The Security Digest: Week 7
Hello and welcome to TSD, your regular blog post with top of mind security issues! TSD began as an internal newsletter that our Security Lead, Daniel Tobin, would circulate to the team each Tuesday. It proved to be a great resource for all of us so we thought, why not share it with all of you? Our hope is that it helps make you just a bit more secure.
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Hi Cyraloons and welcome to another week of TSD, your regular email / blog post with top of mind security issues, a few security tips for both work and home and at least 1 fun thing related to owls.
- ZecOps announced that it has found with “high confidence” iPhone zero-day exploitation in the wild “affecting the default Mail application on iOS dating as far back as Jan 2018.”. Apple responded and downplayed the attack yet announced that they will release a patch soon and ZecOps promised to release more information once the fix is available. If you have an iPhone, there is a near zero likelihood that you’ll ever have to worry about one of these zero-day exploits. These are targeted at very specific people. You should keep your phone up to date though to make sure that once it is more widely known you are not affected.
- One bug that could affect your iPhone though is a new text string of Sindhi characters that will crash your phone if you receive it. Originally, it seemed to require an Italian flag, but other users have reported that just the Sindhi characters are all that is needed. If this does happen to you, simply reboot your phone and your phone will be back to normal. More info available at 9to5Mac
- Zoom just released 5.0 with security and privacy features. Glad to see that Zoom is following through with their promise to focus on security and privacy. Make sure you have auto update on if you’re using Zoom. More info at The Verge
- Small business owners that applied for a loan from the SBA may have had their personal information exposed if others hit the back button during the application process. Those that were notified were told that there is no current evidence that the information has been used maliciously. More info at CNBC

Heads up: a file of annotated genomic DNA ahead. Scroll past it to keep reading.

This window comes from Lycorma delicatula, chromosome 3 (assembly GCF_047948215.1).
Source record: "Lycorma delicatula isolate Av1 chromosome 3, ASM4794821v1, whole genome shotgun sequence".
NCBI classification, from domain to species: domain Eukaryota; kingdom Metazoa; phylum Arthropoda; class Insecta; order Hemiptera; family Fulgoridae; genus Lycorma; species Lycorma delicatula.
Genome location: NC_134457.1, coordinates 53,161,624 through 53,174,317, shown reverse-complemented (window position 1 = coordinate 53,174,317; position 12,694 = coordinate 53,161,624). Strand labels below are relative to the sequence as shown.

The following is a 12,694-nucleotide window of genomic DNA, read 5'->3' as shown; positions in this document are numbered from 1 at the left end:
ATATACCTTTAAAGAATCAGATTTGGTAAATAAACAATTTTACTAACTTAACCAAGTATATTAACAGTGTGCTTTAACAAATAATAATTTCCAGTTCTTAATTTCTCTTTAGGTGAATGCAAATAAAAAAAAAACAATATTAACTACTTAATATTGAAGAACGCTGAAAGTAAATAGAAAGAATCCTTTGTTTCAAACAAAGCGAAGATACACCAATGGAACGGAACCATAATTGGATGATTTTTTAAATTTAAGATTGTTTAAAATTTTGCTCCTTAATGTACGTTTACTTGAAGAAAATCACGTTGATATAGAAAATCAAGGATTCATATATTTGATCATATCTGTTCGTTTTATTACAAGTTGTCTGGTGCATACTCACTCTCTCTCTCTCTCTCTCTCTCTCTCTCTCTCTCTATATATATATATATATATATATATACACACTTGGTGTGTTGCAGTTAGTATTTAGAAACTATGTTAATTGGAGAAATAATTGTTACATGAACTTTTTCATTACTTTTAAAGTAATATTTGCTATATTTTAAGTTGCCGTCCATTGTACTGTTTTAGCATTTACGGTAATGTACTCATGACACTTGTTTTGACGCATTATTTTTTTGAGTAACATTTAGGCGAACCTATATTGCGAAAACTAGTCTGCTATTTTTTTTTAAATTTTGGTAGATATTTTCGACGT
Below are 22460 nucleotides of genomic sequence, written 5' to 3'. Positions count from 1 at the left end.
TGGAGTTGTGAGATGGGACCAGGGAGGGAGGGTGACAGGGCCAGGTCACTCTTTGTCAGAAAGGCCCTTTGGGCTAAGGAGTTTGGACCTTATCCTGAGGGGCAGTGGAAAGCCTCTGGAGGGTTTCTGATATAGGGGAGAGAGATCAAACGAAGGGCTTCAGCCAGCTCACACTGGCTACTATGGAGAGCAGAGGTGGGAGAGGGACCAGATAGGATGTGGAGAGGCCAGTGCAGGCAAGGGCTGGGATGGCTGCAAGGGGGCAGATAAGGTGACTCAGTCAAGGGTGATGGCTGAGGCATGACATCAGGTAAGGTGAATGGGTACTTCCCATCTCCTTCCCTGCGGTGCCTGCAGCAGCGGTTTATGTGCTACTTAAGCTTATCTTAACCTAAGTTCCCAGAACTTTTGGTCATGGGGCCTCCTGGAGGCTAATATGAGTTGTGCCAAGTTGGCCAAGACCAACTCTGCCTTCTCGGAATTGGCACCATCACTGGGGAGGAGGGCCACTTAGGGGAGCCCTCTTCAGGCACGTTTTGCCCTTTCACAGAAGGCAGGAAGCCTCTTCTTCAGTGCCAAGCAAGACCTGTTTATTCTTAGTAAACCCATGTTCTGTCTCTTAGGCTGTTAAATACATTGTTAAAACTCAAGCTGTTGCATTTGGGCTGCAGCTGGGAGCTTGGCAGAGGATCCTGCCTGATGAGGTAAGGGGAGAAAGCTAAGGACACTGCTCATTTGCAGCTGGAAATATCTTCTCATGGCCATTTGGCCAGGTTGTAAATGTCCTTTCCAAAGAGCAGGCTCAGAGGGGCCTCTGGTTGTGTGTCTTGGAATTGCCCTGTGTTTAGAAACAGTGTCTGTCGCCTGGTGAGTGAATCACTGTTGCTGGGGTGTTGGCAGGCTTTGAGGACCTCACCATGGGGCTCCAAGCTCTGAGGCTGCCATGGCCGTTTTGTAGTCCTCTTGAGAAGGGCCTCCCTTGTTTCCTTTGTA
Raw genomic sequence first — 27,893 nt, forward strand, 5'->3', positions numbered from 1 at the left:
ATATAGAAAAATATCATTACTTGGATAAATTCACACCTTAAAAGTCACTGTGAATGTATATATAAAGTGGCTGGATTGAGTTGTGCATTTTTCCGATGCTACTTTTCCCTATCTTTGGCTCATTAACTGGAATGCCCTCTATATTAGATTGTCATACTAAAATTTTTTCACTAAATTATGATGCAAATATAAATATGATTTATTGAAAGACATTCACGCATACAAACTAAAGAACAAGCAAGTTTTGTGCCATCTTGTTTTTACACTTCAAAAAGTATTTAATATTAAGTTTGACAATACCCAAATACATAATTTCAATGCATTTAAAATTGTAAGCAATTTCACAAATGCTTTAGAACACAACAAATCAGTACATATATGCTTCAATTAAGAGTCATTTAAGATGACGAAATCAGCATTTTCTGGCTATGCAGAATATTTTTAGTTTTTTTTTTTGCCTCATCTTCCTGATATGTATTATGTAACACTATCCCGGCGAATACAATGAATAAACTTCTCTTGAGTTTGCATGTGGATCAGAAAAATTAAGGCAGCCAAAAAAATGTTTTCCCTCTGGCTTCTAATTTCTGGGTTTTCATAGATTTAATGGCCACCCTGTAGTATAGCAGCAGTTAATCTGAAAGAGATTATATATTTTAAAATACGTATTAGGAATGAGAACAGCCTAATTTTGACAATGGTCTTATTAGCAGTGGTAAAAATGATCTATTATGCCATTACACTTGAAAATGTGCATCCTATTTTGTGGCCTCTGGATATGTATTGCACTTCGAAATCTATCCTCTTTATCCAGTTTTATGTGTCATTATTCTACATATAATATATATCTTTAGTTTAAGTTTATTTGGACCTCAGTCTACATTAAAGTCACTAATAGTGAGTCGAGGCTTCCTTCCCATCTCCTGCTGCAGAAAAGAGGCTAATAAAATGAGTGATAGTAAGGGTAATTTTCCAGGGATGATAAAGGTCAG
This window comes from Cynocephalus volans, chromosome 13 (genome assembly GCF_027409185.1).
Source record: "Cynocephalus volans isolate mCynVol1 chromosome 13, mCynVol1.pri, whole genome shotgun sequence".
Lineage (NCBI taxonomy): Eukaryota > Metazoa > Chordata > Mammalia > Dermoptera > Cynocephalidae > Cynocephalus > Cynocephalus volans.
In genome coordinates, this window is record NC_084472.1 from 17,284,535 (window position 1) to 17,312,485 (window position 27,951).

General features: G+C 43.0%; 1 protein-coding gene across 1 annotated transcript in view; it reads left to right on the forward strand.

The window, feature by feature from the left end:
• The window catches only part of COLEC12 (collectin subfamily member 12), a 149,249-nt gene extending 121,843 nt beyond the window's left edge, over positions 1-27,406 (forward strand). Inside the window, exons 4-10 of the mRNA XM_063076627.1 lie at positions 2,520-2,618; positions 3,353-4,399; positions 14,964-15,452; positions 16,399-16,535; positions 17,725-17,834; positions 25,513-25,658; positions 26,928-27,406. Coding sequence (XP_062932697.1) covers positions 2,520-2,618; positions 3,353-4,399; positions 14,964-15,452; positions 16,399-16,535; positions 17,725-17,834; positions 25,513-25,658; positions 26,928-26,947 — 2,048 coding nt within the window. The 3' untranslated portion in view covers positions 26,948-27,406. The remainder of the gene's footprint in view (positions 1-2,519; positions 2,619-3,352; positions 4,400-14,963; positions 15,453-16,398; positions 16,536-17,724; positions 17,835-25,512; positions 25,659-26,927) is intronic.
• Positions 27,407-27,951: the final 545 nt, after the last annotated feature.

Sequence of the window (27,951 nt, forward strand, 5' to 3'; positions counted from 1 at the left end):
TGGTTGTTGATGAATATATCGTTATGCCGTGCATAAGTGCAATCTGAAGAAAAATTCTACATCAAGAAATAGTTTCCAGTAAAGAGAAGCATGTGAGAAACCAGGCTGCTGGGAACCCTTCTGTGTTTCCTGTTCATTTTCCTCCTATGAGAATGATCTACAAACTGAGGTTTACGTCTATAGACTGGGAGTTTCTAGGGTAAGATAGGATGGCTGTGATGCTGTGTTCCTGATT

- The Supreme Court will be hearing a case that could remake the Computer Fraud and Abuse act (CFAA). “The fight centers on whether the law should apply just to hacking or more broadly to breaking rules on a computer.” Prosecutors are given wide range on how they apply the CFAA and their is wide discrepancy, from merely breaking a website Terms of Service (TOS) all the way to actually bypassing security controls. The CFAA is 34 years old and was written in a much, much different time. More info at Washington Post
Owl fun and facts:
Newborn Great Horned Owls typically spend about 6 weeks in their nest, they start to fly after about a week of testing out nearby branches and become competent flyers at about 10 – 12 weeks old.
It’s breeding season, and you can watch a livestream of this Great Horned Owl family from the Owl Research Institute at Explore.org
A Shout Out:
Bust-a-Kube “is an intentionally-vulnerable Kubernetes cluster, intended to help people self-train on attacking and defending Kubernetes clusters”. Watch the creator of Bust-a-Kube Jay Beale talk from RSA 2020 on Kubernetes Practical Attack and Defenses to see it in action
That’s owl for now!
Fernando Pereira got his Ph.D at the University of California, Los Angeles, in 2008. Since 2009 he is an associate professor at the Department of …
The Security Digest: Week 31
Hello and welcome to TSD, your weekly blog post with top of mind security issues. TSD began as an internal newsletter that our Security Lead, …